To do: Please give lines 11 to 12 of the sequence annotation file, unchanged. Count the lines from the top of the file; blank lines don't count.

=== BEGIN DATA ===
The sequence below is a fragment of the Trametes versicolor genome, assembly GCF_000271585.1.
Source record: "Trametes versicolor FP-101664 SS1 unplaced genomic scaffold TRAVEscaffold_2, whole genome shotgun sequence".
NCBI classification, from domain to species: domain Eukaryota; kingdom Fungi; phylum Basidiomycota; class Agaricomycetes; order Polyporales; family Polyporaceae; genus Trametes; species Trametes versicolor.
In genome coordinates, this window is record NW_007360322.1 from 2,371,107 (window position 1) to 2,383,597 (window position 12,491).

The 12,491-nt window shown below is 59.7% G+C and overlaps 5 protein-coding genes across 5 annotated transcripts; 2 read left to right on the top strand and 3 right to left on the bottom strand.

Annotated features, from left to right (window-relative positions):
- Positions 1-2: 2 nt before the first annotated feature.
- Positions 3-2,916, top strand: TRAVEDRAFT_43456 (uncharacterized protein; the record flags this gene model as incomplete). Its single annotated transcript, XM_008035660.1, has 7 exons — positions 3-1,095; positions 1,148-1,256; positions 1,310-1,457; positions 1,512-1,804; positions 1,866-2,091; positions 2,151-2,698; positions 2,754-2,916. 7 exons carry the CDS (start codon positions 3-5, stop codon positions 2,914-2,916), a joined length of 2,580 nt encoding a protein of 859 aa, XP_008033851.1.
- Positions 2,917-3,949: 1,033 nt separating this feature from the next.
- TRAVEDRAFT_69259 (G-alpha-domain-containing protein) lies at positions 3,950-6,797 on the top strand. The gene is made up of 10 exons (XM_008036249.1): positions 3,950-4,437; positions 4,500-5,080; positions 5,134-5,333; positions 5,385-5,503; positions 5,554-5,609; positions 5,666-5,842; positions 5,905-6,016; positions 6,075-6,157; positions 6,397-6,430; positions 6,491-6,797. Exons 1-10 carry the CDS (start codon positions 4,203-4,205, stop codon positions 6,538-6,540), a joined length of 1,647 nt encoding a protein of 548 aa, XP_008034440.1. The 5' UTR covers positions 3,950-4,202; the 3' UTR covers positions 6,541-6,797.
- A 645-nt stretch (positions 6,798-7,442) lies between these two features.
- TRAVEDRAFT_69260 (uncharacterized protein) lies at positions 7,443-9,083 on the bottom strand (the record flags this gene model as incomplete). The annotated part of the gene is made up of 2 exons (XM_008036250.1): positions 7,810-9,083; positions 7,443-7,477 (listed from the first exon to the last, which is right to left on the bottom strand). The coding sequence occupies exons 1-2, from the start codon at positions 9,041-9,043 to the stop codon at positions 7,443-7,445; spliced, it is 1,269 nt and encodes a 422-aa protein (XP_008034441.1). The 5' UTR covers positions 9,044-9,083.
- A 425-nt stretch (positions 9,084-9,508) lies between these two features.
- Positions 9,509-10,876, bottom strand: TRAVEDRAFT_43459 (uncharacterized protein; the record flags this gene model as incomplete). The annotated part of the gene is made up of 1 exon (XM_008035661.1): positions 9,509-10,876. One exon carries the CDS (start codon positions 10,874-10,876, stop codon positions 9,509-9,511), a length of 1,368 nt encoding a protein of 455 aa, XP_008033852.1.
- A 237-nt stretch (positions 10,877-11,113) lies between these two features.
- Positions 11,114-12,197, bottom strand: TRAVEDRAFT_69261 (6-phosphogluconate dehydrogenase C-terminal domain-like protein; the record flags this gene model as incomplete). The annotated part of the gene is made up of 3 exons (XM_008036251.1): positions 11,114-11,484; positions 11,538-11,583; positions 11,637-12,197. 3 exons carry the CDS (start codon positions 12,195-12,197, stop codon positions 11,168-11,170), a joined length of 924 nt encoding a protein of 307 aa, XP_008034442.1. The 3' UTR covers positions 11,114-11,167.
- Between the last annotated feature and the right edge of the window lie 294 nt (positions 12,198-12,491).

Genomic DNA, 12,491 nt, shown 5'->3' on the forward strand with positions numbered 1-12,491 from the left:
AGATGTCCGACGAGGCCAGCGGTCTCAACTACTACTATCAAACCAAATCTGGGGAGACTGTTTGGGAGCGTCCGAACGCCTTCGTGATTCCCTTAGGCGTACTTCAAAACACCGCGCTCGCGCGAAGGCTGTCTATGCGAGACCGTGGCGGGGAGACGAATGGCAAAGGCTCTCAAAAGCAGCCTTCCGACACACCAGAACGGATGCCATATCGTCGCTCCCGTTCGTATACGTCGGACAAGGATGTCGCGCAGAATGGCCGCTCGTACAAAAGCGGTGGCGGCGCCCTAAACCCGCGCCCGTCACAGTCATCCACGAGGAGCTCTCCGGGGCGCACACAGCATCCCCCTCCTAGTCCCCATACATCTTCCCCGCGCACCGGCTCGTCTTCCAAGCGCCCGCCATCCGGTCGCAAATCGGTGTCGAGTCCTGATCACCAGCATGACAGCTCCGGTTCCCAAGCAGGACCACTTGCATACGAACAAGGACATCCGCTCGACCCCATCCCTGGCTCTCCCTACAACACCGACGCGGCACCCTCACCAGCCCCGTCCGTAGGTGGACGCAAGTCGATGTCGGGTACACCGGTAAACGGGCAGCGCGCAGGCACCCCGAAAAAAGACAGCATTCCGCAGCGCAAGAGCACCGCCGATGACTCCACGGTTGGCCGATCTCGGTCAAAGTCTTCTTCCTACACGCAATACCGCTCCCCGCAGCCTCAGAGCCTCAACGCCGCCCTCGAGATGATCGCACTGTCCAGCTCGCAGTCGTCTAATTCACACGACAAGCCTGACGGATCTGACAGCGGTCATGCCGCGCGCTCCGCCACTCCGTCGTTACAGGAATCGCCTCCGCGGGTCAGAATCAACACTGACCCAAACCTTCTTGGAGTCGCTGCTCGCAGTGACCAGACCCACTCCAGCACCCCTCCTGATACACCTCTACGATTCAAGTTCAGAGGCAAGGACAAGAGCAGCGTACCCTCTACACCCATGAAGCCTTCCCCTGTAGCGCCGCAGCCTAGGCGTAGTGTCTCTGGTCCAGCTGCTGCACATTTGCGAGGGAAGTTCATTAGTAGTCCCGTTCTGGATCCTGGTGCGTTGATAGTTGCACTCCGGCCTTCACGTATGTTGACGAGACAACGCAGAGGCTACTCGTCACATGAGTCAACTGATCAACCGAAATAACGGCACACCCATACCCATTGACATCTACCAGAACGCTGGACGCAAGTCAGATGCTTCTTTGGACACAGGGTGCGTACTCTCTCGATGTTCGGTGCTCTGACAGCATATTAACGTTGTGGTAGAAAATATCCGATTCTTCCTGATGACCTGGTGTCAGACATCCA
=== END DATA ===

- A 645-nt stretch (positions 6,798-7,442) lies between these two features.
- TRAVEDRAFT_69260 (uncharacterized protein) lies at positions 7,443-9,083 on the bottom strand (the record flags this gene model as incomplete). The annotated part of the gene is made up of 2 exons (XM_008036250.1): positions 7,810-9,083; positions 7,443-7,477 (listed from the first exon to the last, which is right to left on the bottom strand). The coding sequence occupies exons 1-2, from the start codon at positions 9,041-9,043 to the stop codon at positions 7,443-7,445; spliced, it is 1,269 nt and encodes a 422-aa protein (XP_008034441.1). The 5' UTR covers positions 9,044-9,083.